/ a personal I witness account of the war against the Hizbolla, by Barry Silverberg, on the spot, although the spot is getting hot.


The explosion tears through the walls of the house and tears through your body with a deafening crack, rattling the windows and shoving the doors. You jump, but you're not worried. It's one of ours. Then there's another one: A bursting report followed by an echoing sound, as if superman were flying off to save Metropolis. KAPOW! Wungawungawunga wunga wunga. .The howitzer batteries deployed not far from our town are firing their 70 kilo shells. They fly way over our heads and into Lebanese territory, where they are providing cover for Israeli military action, or destroying the rocket launchers that have turned our summer into chaos. God guide their flight and give us something in return for this constant noise.


Knowing that its one of ours gives some relief, but as these things pound away hour after hour, day after day, your nerves get worn away. Think of those old comic book sound effects that just burst through the picture.


If you've been following the reports of the war, (the news reports, no pun intended), you've seen that the foreign news people always ask how the locals can tell this friendly, but acrimonious fire from the real rockets that kill us. Ours go BANG whizzzzzzzzzzzzzzzzzz and theirs go fizzzzzzzzzzzzz BANG. I've had several times when I stuck my nose out the door thinking all was already clear, heard the approaching whizzzzzzzzzzzzzzzzzzz and pulled my head in so fast that my glasses and teeth were left in the air and I had to open the door again and grab them back to my face and slam the door again before the BOOM came.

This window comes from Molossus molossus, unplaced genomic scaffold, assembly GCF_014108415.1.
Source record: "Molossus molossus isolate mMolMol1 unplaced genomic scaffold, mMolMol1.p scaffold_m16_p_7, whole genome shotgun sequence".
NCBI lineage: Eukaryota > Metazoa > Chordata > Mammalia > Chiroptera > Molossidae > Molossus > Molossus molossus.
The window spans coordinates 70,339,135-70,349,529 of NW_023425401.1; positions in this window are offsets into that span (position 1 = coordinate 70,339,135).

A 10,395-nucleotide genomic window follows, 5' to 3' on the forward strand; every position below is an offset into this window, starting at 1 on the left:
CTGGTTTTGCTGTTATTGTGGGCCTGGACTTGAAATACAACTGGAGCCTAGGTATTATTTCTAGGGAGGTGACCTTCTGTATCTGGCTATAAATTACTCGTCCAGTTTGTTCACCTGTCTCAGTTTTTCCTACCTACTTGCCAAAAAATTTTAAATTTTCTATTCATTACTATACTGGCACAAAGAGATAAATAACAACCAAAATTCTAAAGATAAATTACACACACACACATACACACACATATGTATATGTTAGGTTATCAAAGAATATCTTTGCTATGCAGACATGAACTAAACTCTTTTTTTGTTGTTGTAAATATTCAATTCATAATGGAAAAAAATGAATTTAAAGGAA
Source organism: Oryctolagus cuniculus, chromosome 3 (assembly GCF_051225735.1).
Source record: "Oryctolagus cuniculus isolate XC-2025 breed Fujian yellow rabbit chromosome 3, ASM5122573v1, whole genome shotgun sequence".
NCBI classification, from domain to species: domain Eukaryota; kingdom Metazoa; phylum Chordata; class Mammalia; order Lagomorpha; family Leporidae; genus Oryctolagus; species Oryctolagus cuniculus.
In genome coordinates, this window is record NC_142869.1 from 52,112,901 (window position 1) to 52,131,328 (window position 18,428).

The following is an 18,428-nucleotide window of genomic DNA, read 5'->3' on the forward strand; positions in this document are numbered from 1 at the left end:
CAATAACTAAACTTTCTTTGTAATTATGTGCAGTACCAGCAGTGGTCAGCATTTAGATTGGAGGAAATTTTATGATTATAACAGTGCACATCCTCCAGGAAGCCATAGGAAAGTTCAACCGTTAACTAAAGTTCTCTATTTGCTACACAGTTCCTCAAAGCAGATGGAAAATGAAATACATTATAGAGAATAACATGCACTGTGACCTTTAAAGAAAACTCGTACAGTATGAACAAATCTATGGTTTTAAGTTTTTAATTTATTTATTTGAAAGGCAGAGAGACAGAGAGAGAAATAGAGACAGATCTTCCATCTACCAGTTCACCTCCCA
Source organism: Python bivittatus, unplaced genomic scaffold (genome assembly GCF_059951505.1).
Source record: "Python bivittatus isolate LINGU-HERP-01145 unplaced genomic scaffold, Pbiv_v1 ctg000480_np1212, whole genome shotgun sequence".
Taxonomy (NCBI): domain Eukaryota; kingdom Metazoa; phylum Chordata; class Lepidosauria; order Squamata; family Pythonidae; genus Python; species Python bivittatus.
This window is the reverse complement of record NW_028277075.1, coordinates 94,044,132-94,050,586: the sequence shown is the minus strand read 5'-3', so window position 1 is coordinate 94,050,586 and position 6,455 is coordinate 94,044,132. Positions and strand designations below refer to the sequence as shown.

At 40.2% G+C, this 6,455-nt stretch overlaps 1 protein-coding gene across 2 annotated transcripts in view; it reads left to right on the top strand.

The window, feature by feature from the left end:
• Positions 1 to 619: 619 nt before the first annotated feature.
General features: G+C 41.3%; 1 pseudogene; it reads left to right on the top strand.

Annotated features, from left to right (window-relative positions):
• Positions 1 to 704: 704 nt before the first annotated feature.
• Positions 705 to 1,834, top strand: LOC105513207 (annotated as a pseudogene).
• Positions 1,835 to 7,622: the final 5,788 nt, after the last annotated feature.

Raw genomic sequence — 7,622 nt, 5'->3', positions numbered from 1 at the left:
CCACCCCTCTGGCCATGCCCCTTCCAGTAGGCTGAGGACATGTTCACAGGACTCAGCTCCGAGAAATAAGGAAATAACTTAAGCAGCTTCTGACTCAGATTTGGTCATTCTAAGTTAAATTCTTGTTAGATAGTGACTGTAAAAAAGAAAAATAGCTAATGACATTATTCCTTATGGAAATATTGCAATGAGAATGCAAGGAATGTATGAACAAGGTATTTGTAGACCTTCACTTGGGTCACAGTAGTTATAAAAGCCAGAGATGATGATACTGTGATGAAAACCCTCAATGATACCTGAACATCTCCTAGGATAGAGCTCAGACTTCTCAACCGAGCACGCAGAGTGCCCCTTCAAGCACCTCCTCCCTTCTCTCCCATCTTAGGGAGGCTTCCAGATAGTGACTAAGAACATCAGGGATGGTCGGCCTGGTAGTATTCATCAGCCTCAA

But that is not all. Aside from the shooting of our big guns and the barrages of incoming Katyusha rockets there is also the

siren that goes off whenever the radar

detects that rockets have crossed the border

in our direction.

Almost. Sometime the rockets come in

before the siren, because the border is so

close. Most barrages include a bunch of far

away booms, and two or three that resound with

a mighty clap meaning they've probably hit

the town. Then there are the light aircraft,

crop dusters spraying flame retardant on the

trees to slow the fires down. There are fighter

jets and helicopters in the sky. And there are all

sorts of muffled booms and pounding from

cannons further away, anti aircraft fire,

occasional gunfire, and mortars; just so we'll

have a change from our steady diet of Katyushas.

So a pleasant summer morning in Kiriat Shmona

Sounds something like this:

I wrote this as the war rolled into its 5th week. I wrote it in bits and snatches, because most of the day goes on my volunteer work, taking cover during the missile alerts, and doing the basic essentials to keep a family going: laundry, meals, the garden, hugging. Several times the siren sounded while I was mid sentence, and I frantically reached for control S and ran downstairs. The shelter has the TV, and we left the computer on the middle floor, which is somewhat protected.

There are many accounts of this war for there are more news crews in town than residents, and every boy has his blog. This account will be somewhat different.

If you enjoyed it, then pass it along; preferably to someone who will publish it and send money, but to friends is also OK. I have my own ideas about what aspects to write about but I welcome questions, too.



Barry Silverberg,

90% of Kiriat Shmona,

August 9, 2006


Recent articles can be found here:


New Lamentation for Ninth of Av



See more Silverbergs live on ITN (yawn! Where's my makeup girl)